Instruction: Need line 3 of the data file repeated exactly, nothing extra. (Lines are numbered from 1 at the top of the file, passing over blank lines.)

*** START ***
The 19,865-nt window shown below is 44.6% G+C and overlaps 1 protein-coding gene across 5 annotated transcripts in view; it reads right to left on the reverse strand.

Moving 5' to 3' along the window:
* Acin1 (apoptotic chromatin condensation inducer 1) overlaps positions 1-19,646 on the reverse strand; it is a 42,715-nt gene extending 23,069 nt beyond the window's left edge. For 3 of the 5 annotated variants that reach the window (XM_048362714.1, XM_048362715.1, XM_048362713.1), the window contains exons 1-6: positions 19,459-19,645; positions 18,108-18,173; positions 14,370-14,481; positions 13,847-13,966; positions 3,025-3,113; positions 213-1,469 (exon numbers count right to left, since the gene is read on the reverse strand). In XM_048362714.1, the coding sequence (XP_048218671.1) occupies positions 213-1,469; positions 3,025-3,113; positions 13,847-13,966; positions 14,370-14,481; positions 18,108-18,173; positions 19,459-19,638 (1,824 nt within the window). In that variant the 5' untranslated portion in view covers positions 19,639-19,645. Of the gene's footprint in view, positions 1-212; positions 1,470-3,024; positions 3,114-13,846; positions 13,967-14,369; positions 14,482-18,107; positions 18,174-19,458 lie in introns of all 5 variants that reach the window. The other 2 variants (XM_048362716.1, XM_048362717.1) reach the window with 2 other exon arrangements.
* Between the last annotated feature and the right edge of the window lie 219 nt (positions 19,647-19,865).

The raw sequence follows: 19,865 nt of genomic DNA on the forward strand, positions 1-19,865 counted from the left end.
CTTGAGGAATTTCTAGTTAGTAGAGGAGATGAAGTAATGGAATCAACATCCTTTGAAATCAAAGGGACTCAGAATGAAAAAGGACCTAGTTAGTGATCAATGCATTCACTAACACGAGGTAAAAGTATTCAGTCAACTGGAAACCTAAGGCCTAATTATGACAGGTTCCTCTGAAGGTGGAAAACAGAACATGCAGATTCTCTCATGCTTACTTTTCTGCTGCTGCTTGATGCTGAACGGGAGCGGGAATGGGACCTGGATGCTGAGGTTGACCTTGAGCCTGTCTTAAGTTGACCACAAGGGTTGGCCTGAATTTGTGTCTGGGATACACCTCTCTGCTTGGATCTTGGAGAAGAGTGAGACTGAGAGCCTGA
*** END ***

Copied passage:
* Acin1 (apoptotic chromatin condensation inducer 1) overlaps positions 1-19,646 on the reverse strand; it is a 42,715-nt gene extending 23,069 nt beyond the window's left edge. For 3 of the 5 annotated variants that reach the window (XM_048362714.1, XM_048362715.1, XM_048362713.1), the window contains exons 1-6: positions 19,459-19,645; positions 18,108-18,173; positions 14,370-14,481; positions 13,847-13,966; positions 3,025-3,113; positions 213-1,469 (exon numbers count right to left, since the gene is read on the reverse strand). In XM_048362714.1, the coding sequence (XP_048218671.1) occupies positions 213-1,469; positions 3,025-3,113; positions 13,847-13,966; positions 14,370-14,481; positions 18,108-18,173; positions 19,459-19,638 (1,824 nt within the window). In that variant the 5' untranslated portion in view covers positions 19,639-19,645. Of the gene's footprint in view, positions 1-212; positions 1,470-3,024; positions 3,114-13,846; positions 13,967-14,369; positions 14,482-18,107; positions 18,174-19,458 lie in introns of all 5 variants that reach the window. The other 2 variants (XM_048362716.1, XM_048362717.1) reach the window with 2 other exon arrangements.